Do you know the difference between a goal and an objective?
As a consultant, I have the fortunate opportunity, or misfortune depending on your perspective, to review many organizations’ goals, objectives, and supporting initiatives. Despite the size of the organization, it’s obvious that most organizations large and small, public or private don’t understand the difference between a goal and an objective.
For some reason, unknown to me, this drives me crazy. I expect most business people, especially senior level executives to use the terms goal and objective correctly. Perhaps it’s my deeply held belief that in order for organizations to achieve success they have to be able to effectively communicate their goals and objectives and that these goals and objectives will be cascaded down through the organization. Silly me.
A goal is a brief, clear statement of an outcome to be reached within a timeframe such as 3-5 years. A goal is a broad, general, tangible, and descriptive statement. It does not say how to do something, but rather what the results will look like. It is measurable both in terms of quality and quantity. It is time based. It is achievable. It is a stretch from where we are now. Above all, it is singular.
Goals can be described or defined as “Outcome statements that define what an organization is trying to accomplish both programmatically and organizationally.”
As an illustration, some common business goals are, grow profitability, maximize net income, improve customer loyalty and etc. Notice the brevity of these statements.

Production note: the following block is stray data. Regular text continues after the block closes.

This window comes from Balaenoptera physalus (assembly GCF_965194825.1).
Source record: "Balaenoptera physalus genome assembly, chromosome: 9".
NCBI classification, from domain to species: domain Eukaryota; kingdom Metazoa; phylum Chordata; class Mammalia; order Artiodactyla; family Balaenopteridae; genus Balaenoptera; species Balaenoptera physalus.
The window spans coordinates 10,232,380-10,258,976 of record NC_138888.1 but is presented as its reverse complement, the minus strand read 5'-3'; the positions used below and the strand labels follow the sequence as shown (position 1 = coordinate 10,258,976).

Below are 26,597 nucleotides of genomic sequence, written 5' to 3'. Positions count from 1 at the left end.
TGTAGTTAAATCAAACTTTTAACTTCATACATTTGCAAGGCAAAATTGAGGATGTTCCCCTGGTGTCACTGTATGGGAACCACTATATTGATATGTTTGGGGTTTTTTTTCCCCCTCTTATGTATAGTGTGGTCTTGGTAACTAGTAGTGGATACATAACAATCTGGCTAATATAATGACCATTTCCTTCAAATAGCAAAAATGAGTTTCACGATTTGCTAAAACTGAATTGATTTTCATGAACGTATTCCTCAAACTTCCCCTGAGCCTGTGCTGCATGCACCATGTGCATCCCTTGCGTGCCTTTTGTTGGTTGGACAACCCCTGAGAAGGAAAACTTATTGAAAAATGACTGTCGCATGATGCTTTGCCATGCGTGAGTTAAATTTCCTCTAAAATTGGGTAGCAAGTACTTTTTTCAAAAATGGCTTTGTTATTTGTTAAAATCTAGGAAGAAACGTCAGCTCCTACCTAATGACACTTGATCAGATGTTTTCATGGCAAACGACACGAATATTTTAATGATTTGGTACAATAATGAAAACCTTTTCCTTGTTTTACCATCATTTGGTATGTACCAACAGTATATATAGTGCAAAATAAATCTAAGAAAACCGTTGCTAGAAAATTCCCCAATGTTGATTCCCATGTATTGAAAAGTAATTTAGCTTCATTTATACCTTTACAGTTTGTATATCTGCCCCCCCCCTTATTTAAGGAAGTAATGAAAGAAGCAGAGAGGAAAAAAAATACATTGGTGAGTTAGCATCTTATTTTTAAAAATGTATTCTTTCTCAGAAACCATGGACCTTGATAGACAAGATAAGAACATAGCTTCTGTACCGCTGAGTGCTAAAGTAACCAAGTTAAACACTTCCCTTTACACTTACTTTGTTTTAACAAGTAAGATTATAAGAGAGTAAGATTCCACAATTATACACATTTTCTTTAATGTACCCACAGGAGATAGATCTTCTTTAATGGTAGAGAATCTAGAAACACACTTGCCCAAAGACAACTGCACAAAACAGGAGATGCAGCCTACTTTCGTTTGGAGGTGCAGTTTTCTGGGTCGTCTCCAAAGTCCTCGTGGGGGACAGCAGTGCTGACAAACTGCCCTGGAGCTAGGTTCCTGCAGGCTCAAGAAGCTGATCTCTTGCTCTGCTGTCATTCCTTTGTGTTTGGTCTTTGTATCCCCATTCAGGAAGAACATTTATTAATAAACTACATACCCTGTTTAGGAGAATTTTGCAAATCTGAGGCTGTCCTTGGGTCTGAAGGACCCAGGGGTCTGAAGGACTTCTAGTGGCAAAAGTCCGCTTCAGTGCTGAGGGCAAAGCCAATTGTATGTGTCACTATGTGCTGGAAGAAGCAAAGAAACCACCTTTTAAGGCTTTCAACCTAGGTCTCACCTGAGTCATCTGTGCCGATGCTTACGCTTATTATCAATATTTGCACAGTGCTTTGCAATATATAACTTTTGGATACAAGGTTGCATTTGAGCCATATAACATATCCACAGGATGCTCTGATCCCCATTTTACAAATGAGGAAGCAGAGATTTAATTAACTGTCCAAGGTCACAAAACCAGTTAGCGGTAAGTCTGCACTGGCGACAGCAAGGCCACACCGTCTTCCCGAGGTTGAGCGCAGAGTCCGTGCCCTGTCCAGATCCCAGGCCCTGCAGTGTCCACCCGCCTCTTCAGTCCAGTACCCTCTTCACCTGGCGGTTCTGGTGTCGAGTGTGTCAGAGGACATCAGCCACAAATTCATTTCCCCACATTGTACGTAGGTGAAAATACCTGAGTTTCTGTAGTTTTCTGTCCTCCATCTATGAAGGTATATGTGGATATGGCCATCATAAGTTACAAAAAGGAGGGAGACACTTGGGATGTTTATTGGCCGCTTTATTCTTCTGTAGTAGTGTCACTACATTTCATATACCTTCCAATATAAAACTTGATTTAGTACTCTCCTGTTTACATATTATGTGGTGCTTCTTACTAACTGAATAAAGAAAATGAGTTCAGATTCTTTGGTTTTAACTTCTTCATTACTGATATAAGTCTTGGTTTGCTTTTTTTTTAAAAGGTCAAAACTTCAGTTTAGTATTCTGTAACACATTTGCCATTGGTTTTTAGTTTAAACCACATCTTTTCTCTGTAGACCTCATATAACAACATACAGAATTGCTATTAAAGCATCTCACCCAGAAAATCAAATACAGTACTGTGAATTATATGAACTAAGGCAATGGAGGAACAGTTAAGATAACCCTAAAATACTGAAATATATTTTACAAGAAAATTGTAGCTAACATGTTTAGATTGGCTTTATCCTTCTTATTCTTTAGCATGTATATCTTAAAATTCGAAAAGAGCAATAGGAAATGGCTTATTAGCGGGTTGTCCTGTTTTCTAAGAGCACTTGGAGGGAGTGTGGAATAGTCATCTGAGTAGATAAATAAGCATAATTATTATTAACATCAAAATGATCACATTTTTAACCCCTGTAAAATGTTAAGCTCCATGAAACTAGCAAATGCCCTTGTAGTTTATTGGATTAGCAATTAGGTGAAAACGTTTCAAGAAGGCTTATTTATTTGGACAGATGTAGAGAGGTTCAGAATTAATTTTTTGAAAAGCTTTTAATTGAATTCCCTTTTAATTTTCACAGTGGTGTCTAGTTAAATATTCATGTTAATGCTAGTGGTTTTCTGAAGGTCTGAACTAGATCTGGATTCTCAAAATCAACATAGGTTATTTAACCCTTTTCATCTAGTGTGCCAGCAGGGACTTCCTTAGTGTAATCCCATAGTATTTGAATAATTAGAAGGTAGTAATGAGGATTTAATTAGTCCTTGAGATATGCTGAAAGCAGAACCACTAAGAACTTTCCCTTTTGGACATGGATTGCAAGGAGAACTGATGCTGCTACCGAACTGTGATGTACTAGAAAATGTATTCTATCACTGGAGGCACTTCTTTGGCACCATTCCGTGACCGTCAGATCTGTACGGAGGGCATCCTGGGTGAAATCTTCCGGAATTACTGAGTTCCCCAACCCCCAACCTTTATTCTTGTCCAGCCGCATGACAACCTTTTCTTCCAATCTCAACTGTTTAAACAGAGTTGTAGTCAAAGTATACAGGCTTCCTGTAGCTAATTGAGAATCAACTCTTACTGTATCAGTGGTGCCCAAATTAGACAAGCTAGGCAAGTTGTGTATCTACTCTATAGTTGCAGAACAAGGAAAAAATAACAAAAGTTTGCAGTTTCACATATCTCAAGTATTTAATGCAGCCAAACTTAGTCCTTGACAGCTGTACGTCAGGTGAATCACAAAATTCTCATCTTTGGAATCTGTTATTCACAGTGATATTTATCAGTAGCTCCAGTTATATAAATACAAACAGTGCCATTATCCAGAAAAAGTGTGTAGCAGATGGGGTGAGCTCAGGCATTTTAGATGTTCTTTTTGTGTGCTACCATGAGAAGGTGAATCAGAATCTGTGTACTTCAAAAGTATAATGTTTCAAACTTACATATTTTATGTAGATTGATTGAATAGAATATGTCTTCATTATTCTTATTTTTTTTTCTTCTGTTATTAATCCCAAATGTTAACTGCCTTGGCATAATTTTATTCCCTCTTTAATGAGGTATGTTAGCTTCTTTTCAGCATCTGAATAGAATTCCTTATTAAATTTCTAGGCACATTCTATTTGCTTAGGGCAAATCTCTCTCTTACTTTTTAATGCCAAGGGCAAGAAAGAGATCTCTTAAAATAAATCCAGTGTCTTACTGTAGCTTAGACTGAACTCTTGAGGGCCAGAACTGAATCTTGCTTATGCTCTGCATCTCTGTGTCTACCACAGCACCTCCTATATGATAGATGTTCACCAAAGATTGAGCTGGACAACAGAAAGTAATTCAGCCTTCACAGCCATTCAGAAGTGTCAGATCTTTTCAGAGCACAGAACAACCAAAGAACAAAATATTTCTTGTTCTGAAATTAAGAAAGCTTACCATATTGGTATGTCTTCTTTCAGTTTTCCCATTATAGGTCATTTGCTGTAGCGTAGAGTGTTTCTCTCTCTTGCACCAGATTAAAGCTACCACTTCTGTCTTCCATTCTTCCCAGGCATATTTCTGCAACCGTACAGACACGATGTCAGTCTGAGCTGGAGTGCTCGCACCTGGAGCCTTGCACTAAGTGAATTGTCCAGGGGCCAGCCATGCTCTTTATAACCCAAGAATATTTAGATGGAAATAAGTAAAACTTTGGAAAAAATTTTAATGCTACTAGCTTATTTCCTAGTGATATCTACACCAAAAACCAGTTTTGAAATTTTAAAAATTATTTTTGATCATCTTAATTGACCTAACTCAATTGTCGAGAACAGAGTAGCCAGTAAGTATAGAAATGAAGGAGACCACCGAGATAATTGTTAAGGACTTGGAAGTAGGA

In comparison, an objective is a specific, measurable, actionable, realistic, and time-bound condition that must be attained in order to accomplish a particular goal. Objectives define the actions must be taken within a year to reach the strategic goals. For example, if an organization has a goal to “grow revenues”. An objective to achieve the goal may be “introduce 2 new products by 20XX Q3.” Other examples of common objectives are, increase revenue by x% in 20XX, reduce overhead costs by X% by 20XX, and etc. In contrast to a goal, notice how the objectives are more specific and provide more detail.
As I write this blog, 2008 Q1 has come to end and I bet many of you don't have any idea of your organization's goals and objectives. If don't know them, how do you know if you have been working on the right projects/things?
A goal is where you want to be and objectives are the steps taken to reach the goal.